THE SCOOP: Eat at The Table Bistro, and enjoy top-notch, health-conscious cuisine that costs less than $10 for an entree. For some quirk, check out The Tree That Owns Itself, an old oak and town icon; while the original has since been replaced by its acorn-offspring, Athens attributes ownership of the land beneath the white oak’s rambling branches to itself. Plus, all these things are free: Athens Farmer’s Market, Georgia Museum of Art, Founders Memorial Garden, and the Georgia Museum of Natural History.
THE SAVINGS: Stay at this riverfront loft (accommodates 5) for $99/night. Compare that an average of $158 to house 5 in Athens, Greece somewhere not on a river (source: AirB&B).

Andrew Lee & Airman Magazine/Flickr

6. Harrisonburg, VA

THE SETTING: Harrisonburg inhabits the Shenandoah Valley, the land gulf between two beauts: the Blue Ridge and Appalachian. Both of the first Arts & Cultural and Culinary District(s) in Virginia were founded here. Its nickname is The Friendly City, which is apt -- it's what happens when you combine a small Southern hamlet with an arts and food emphasis, plus the sense of security a town exudes when it's surrounded by two major mountain ranges. 
THE SCOOP: Check out the White Oak Lavender Farm (AKA WOLF) for a cartoonishly bucolic setting and literal farm-to-table dining (it's a farm and restaurant). Hustle the too-nice locals at Gold Crown Billiards Bar & Grill, which is open 'til 2am and perfectly described by Google-reviewer Darrel Smith as "The only place in Harrisonburg we could find with a pool table and dart board!" Or just enjoy warm Americana vibes downtown, which looks like a place where bluebirds would hang your laundry. 
THE SAVINGS: Roast marshmallows at this "historic mountain cabin" for $76/night (which claims it can accommodate 16; 76/16 means you pay like five bucks a night if you and 15 of your friends are tight like that).

Alan Charness/Flickr

7. Pittsburgh, PA

THE SETTING: America’s former industrial capitals, compromising the so-called Rust Belt, have dealt with the changing landscape of US manufacturing with varying degrees of success. Pittsburgh has handled the shift with more grace than most, and its factories-turned-lofts and mills-turned-bistros tout a charm without its pretensions.
THE SCOOP: Andy Warhol’s hometown is really proud -- like, seven stories proud. The Andy Warhol Museum, part of four Carnegie museums (others being: art, natural history & science), has more than 900 of the artist’s works on display; Warhol probably deserves the nod from Pittsburgh just for making the word “Factory” cool. You’ve also got to try the Primanti Brothers sandwich, the city’s not-so-well-known signature dish, which comes with french fries already stuffed in it. Plus there’s plenty of hip bars where you can wash it down.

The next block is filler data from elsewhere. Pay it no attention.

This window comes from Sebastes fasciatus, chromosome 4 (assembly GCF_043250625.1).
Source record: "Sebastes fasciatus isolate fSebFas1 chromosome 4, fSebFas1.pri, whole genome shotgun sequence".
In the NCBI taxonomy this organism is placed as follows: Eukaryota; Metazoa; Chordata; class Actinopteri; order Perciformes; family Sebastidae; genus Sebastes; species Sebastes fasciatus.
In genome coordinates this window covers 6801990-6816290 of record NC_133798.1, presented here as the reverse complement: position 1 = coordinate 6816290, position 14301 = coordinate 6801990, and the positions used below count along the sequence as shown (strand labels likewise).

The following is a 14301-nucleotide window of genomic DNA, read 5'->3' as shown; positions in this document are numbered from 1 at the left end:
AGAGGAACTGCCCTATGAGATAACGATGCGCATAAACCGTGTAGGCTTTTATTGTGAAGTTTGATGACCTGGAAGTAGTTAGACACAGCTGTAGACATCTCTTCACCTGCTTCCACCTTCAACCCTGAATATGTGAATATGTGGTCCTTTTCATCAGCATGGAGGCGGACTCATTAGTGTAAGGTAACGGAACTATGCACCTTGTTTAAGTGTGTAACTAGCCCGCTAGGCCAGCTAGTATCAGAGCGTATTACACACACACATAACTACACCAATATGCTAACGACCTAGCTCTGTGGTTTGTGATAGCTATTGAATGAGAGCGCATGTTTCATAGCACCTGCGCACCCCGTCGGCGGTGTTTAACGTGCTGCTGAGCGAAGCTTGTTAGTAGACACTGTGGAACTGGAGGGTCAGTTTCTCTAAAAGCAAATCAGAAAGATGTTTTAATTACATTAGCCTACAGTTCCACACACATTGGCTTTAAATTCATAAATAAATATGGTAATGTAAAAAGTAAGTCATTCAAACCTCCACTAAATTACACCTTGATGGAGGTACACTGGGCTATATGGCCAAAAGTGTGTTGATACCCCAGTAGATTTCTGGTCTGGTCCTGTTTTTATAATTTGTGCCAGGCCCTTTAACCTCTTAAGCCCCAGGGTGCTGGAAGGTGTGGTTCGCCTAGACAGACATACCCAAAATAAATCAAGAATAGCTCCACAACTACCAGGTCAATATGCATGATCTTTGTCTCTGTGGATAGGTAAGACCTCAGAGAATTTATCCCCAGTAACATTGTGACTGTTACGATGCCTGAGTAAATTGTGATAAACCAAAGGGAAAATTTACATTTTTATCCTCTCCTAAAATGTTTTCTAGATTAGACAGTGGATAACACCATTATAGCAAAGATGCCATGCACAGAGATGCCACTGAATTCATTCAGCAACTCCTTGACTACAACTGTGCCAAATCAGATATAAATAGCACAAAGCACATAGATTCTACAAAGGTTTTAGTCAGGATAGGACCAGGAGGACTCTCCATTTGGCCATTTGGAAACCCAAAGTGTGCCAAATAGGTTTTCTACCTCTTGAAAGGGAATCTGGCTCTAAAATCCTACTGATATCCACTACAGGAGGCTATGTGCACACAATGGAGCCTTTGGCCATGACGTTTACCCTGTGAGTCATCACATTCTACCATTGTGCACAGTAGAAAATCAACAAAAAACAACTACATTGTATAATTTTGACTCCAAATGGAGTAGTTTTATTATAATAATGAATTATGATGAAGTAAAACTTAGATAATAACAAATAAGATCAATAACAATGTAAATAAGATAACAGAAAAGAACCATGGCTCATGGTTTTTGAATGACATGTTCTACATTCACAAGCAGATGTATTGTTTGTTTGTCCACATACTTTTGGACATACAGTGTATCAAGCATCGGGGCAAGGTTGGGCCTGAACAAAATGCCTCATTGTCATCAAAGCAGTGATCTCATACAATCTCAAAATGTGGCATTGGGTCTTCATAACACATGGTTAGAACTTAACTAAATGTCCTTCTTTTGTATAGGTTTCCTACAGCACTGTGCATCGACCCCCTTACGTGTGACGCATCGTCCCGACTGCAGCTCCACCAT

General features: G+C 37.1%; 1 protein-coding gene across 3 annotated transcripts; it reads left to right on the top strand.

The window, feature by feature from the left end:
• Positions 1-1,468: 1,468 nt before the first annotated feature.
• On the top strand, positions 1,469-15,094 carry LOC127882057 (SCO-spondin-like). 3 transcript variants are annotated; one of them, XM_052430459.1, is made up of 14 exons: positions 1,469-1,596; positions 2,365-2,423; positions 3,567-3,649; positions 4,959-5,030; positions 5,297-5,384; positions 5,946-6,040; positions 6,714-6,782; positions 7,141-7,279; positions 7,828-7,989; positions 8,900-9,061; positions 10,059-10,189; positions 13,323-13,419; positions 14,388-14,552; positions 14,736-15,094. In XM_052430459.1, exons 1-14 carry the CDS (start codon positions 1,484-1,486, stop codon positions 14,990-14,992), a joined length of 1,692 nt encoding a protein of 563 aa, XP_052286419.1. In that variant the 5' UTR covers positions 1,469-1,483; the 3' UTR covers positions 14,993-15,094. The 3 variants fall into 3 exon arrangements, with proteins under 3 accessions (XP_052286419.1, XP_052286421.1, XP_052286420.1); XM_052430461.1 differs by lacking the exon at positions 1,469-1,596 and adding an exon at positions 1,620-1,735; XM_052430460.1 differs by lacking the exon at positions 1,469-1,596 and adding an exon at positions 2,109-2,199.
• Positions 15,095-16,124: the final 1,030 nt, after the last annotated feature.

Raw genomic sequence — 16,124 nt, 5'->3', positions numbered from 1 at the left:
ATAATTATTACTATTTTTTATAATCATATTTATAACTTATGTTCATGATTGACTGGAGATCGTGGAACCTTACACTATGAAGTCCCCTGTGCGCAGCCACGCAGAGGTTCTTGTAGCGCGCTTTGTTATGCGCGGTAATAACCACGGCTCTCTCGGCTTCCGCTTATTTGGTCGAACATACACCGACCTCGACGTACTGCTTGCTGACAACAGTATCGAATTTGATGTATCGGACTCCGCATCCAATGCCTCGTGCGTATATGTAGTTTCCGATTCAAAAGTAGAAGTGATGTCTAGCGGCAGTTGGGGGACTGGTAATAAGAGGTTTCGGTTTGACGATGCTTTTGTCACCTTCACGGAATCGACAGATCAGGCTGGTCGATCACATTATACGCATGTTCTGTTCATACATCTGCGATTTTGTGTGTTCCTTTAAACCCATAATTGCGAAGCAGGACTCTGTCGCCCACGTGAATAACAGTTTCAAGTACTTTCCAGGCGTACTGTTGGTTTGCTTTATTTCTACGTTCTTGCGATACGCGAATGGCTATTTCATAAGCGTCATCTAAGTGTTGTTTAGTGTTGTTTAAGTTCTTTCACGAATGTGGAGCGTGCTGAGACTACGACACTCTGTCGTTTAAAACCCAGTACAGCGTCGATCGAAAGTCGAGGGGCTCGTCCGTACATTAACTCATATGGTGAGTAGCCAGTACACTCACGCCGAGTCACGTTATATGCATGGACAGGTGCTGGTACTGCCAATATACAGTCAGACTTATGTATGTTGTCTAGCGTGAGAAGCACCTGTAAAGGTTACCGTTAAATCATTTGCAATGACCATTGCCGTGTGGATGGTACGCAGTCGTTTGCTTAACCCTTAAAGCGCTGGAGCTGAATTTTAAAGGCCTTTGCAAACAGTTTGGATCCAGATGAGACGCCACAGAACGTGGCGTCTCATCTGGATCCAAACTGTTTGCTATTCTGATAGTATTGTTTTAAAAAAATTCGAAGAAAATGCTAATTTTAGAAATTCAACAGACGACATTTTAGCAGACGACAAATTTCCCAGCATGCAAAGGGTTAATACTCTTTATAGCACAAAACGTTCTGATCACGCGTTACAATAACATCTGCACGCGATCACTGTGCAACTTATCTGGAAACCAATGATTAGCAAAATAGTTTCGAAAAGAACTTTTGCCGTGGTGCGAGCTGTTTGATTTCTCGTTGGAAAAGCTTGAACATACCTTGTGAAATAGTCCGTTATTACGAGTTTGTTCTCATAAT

THE SAVINGS: According to Demographia International, Pittsburgh is the most affordable city in America. Forget staying somewhere skimpy just because you’re in a city: rent this apartment-in-a-house for just $63/night.

Chaumont Chamber/Facebook

8. Sackets Harbor, NY

THE SETTING: This village of fewer than 700 is "upstate" in a real sense (it's more than an hour north of Syracuse, thought to be the end of the Earth by European settlers until 1598*, and is basically Canada**). The town is situated around the rambling rural expanse of Chaumont Bay, an arm of Lake Ontario. Much of the town is waterfront (or near it). 
THE SCOOP: There's no scene. That's basically the point. Like, there's an ice cream shop. And you should have a boat, and then come back from a day on the lake to enjoy restaurants mere steps from docks. Just don't plan to swim in the icy-cold water, which is filled with eels that are harmless but totally icky.
THE SAVINGS: This house accommodates six for $232/night (232/6 = $39/per person, which is just $1.60/hour).

*This is made up. 

**This is true.

Cameron Adams/Flickr

9. Madrid, New Mexico 

THE SETTING: This coal-mining settlement turned ghost town was brought back to life by artists and other creative types, who now run the 40+ trinket shops and art galleries and supply its general sense of funk. It's like stepping into a time machine and visiting the Old West, before discovering a bunch of chill hippies borrowed your time machine, beat you there, and completely took over. 
THE SCOOP: Check out the Jezebel Soda Fountain, which hasn't changed a lick since the 1920s. And fersure hit up the Old Coal Town Museum, and buy something ceramic from the Spirt Art Gallery & Cooperative. 
THE SAVINGS: Stay in this tipi for $48/night, which is way cheaper than a flight to Spain.

DerekD/Flickr

10. Portsmouth, NH

THE SETTING: Founded in 1623, Portsmouth considers itself the 3rd-oldest town in America (and by the looks of its centuries-old redbrick downtown, it is). The small city sits along the shore, where the Piscataqua River, which divides New Hampshire and Maine, meets the Atlantic. 
THE SCOOP: Bring your appetite for a clammy kind of New England charm and literal clams. To that end, eat at the River House Restaurant, which has the best chowder you've ever eaten and an accordantly nautical theme (it's literally on a boat). Or enjoy one of the town's breweries: Earth Eagle Brewings, Redhook Ale Brewery, or Portsmouth Brewery. There's also great whale-watching boats, depending on the season. 
THE SAVINGS: Stay in this stupidly nice apartment (seriously, look at the porch and garden) that's very nearby downtown Portsmouth for just $77/night.